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A Big No To Stigma

New platform launched on ending HIV-related stigma and discrimination

New platform launched on ending HIV-related stigma and discrimination

Despite decades of advances in prevention and treatment, stigma and discrimination towards people living with HIV and key populations are a persistent barrier to addressing the epidemic.

To encourage innovative approaches to address HIV-related stigma and discrimination in the region, UNAIDS has launched a new tool: the  HIV-Related Stigma and Discrimination Community of Practice: Asia and Pacific Region. HIV-related stigma and discrimination significantly impacts the health, lives and well-being of people living with or at risk of HIV, especially key populations. The Global AIDS Strategy 2021-2026 has prioritized the realization of human rights and elimination of stigma and discrimination by including new global targets that UN Member States have committed to as part of the 2021 Political Declaration.

Yet, people living with HIV and key populations continue to face unfair treatment, rejection, abuse and even violence in various settings, including in their communities, healthcare, workplace, justice and education systems. In Asia and the Pacific, which is the world’s most populous region, there were 6 million people living with HIV in 2021 and 86% of people living with HIV knew their status. Furthermore, amongst young people almost all new HIV infections are among key populations and their sex partners who face many barriers in accessing HIV prevention and treatment services.

The online community of practice platform will capture and disseminate knowledge, experiences and innovative ideas and approaches to inform programming to reduce stigma and discrimination across the region. “Relevant stakeholders working in the HIV response are welcome to join the interactive platform and engage on the issues,” said Taoufik Bakkali, UNAIDS Regional Director for Asia and the Pacific. “Academics and researchers, communities of people living with or affected by HIV and of key populations, representatives of government ministries and other relevant government agencies, and civil society groups working on the HIV response are all encouraged to join and shape the conversation.”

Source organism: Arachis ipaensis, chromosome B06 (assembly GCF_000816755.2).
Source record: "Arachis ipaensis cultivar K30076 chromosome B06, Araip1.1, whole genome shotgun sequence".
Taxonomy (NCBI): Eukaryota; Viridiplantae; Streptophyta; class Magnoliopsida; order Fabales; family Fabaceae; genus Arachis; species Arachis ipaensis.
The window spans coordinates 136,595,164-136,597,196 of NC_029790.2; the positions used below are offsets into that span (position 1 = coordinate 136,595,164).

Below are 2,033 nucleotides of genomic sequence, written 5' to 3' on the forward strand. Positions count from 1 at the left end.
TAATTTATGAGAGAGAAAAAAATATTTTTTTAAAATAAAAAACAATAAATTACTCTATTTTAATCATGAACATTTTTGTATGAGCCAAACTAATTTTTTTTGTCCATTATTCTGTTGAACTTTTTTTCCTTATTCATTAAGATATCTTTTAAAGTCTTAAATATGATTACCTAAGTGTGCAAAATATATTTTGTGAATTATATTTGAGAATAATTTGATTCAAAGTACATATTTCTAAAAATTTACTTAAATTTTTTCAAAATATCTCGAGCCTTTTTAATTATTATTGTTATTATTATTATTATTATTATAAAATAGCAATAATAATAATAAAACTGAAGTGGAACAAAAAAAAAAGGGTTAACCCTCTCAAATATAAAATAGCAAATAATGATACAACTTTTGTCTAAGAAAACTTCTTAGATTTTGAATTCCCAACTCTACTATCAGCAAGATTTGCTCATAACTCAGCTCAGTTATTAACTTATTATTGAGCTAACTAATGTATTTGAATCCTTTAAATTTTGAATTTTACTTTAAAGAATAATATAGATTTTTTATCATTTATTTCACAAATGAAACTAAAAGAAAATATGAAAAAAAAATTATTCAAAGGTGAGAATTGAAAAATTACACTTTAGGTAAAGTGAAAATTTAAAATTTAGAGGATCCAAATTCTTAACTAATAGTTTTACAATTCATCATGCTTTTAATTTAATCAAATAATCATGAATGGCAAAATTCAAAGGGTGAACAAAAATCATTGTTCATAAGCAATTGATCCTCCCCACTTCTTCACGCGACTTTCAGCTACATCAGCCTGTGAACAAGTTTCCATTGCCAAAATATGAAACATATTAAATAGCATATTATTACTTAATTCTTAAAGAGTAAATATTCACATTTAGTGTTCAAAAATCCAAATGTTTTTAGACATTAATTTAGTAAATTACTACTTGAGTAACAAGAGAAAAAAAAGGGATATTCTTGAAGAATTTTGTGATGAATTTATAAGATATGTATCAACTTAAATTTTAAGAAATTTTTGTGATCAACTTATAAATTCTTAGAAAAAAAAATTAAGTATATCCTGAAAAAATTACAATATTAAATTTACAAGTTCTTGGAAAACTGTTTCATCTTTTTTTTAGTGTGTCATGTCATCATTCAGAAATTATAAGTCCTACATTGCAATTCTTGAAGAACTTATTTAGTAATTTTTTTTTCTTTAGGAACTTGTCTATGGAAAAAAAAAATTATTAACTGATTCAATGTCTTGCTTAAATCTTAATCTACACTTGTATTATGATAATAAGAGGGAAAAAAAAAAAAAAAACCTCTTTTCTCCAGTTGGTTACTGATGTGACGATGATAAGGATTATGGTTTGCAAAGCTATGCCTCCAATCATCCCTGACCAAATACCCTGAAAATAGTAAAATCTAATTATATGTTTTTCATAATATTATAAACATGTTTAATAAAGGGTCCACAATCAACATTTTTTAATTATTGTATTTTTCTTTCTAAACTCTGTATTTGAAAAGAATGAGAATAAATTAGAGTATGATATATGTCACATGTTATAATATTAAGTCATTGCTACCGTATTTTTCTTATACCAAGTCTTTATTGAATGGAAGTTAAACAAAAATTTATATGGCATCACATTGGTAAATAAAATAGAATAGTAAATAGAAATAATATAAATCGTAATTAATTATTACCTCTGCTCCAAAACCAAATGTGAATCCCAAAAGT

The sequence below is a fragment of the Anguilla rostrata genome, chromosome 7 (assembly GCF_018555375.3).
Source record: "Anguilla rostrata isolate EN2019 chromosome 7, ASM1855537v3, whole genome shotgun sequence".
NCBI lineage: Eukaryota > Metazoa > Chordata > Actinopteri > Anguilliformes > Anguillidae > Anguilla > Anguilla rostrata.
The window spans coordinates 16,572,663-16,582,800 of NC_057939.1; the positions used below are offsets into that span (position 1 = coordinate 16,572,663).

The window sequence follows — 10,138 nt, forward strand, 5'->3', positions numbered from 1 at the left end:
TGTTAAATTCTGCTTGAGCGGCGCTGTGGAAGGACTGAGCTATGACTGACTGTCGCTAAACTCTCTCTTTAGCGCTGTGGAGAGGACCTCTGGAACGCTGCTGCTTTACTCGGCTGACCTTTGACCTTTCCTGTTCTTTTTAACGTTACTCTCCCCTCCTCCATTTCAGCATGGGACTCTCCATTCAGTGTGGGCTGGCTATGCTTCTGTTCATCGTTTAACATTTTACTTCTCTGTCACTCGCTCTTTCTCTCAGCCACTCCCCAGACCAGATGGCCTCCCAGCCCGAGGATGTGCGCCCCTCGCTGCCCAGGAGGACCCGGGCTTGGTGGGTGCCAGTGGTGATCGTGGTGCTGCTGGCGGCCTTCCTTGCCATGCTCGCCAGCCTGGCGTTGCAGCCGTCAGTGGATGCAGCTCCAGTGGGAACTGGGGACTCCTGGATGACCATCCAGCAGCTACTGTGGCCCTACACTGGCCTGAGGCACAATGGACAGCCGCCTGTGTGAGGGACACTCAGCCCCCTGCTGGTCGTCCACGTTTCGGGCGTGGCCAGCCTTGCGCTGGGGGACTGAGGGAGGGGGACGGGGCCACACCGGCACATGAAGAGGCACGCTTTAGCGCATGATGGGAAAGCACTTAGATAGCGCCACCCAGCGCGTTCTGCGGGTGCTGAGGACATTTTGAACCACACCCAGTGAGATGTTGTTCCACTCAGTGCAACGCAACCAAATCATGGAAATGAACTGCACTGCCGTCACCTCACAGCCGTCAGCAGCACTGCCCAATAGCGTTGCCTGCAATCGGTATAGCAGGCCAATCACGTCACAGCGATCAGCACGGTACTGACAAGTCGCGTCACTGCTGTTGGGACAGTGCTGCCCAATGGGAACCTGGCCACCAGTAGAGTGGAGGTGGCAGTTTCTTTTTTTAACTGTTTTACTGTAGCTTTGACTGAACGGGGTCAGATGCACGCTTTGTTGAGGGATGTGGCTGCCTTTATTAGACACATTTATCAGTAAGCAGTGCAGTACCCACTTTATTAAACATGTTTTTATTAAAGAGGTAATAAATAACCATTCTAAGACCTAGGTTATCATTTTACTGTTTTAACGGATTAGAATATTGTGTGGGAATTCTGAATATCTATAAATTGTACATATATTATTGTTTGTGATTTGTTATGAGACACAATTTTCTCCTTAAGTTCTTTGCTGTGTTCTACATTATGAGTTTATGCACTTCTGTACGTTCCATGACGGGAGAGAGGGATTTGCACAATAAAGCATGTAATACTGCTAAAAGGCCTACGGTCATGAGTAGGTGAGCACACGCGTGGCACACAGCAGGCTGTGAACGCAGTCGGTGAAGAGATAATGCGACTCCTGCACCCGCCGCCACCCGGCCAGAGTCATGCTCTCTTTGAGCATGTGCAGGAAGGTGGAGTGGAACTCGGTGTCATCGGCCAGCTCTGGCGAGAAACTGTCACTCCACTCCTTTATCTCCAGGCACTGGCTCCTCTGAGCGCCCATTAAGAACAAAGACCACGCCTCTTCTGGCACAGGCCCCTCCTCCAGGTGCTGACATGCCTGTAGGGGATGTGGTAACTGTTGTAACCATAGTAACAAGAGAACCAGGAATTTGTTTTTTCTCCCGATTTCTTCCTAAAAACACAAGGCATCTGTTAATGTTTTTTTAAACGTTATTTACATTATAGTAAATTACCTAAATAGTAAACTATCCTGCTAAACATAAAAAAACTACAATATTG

The initiative is expected to foster stakeholder dialogue and collaboration on interdisciplinary initiatives on programme design and implementation, the development and knowledge management of HIV-related stigma and discrimination and the creation of opportunities for peer learning and exchange of good practices and lessons learned.

“This platform provides an opportunity for all stakeholders to engage and shape responses to HIV-related stigma and discrimination while engaging communities in the process,” noted Harry Prabowo, the APN+ Program Manager. “This is an opportunity to link the science and evidence to innovative programming.”

Ending HIV-Related Stigma in Eswatini